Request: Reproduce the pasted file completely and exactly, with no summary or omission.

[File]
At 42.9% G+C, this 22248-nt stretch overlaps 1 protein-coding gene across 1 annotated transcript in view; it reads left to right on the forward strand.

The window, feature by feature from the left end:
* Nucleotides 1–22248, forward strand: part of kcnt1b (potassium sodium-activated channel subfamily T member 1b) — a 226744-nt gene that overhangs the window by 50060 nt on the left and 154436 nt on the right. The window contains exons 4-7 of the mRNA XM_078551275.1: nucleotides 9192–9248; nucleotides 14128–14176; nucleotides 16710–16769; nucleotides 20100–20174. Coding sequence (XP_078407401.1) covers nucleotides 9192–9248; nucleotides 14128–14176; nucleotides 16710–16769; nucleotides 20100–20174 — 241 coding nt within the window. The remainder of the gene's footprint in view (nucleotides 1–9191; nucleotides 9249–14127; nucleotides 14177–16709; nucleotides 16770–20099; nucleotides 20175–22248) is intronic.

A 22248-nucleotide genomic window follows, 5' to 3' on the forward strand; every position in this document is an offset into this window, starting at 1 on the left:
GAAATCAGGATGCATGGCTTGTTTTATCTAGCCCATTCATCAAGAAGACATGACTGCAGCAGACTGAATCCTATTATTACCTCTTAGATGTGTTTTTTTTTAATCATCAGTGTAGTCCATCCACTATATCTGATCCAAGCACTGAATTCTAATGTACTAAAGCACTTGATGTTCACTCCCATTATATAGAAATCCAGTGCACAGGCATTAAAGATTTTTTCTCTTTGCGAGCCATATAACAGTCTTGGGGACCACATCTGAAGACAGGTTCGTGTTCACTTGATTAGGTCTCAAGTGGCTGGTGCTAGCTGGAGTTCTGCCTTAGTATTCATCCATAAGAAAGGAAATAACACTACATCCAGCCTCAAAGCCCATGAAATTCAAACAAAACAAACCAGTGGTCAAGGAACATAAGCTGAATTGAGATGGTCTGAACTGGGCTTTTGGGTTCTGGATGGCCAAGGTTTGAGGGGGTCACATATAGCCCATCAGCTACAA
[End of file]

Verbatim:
At 42.9% G+C, this 22248-nt stretch overlaps 1 protein-coding gene across 1 annotated transcript in view; it reads left to right on the forward strand.

The window, feature by feature from the left end:
* Nucleotides 1–22248, forward strand: part of kcnt1b (potassium sodium-activated channel subfamily T member 1b) — a 226744-nt gene that overhangs the window by 50060 nt on the left and 154436 nt on the right. The window contains exons 4-7 of the mRNA XM_078551275.1: nucleotides 9192–9248; nucleotides 14128–14176; nucleotides 16710–16769; nucleotides 20100–20174. Coding sequence (XP_078407401.1) covers nucleotides 9192–9248; nucleotides 14128–14176; nucleotides 16710–16769; nucleotides 20100–20174 — 241 coding nt within the window. The remainder of the gene's footprint in view (nucleotides 1–9191; nucleotides 9249–14127; nucleotides 14177–16709; nucleotides 16770–20099; nucleotides 20175–22248) is intronic.

A 22248-nucleotide genomic window follows, 5' to 3' on the forward strand; every position in this document is an offset into this window, starting at 1 on the left:
GAAATCAGGATGCATGGCTTGTTTTATCTAGCCCATTCATCAAGAAGACATGACTGCAGCAGACTGAATCCTATTATTACCTCTTAGATGTGTTTTTTTTTAATCATCAGTGTAGTCCATCCACTATATCTGATCCAAGCACTGAATTCTAATGTACTAAAGCACTTGATGTTCACTCCCATTATATAGAAATCCAGTGCACAGGCATTAAAGATTTTTTCTCTTTGCGAGCCATATAACAGTCTTGGGGACCACATCTGAAGACAGGTTCGTGTTCACTTGATTAGGTCTCAAGTGGCTGGTGCTAGCTGGAGTTCTGCCTTAGTATTCATCCATAAGAAAGGAAATAACACTACATCCAGCCTCAAAGCCCATGAAATTCAAACAAAACAAACCAGTGGTCAAGGAACATAAGCTGAATTGAGATGGTCTGAACTGGGCTTTTGGGTTCTGGATGGCCAAGGTTTGAGGGGGTCACATATAGCCCATCAGCTACAA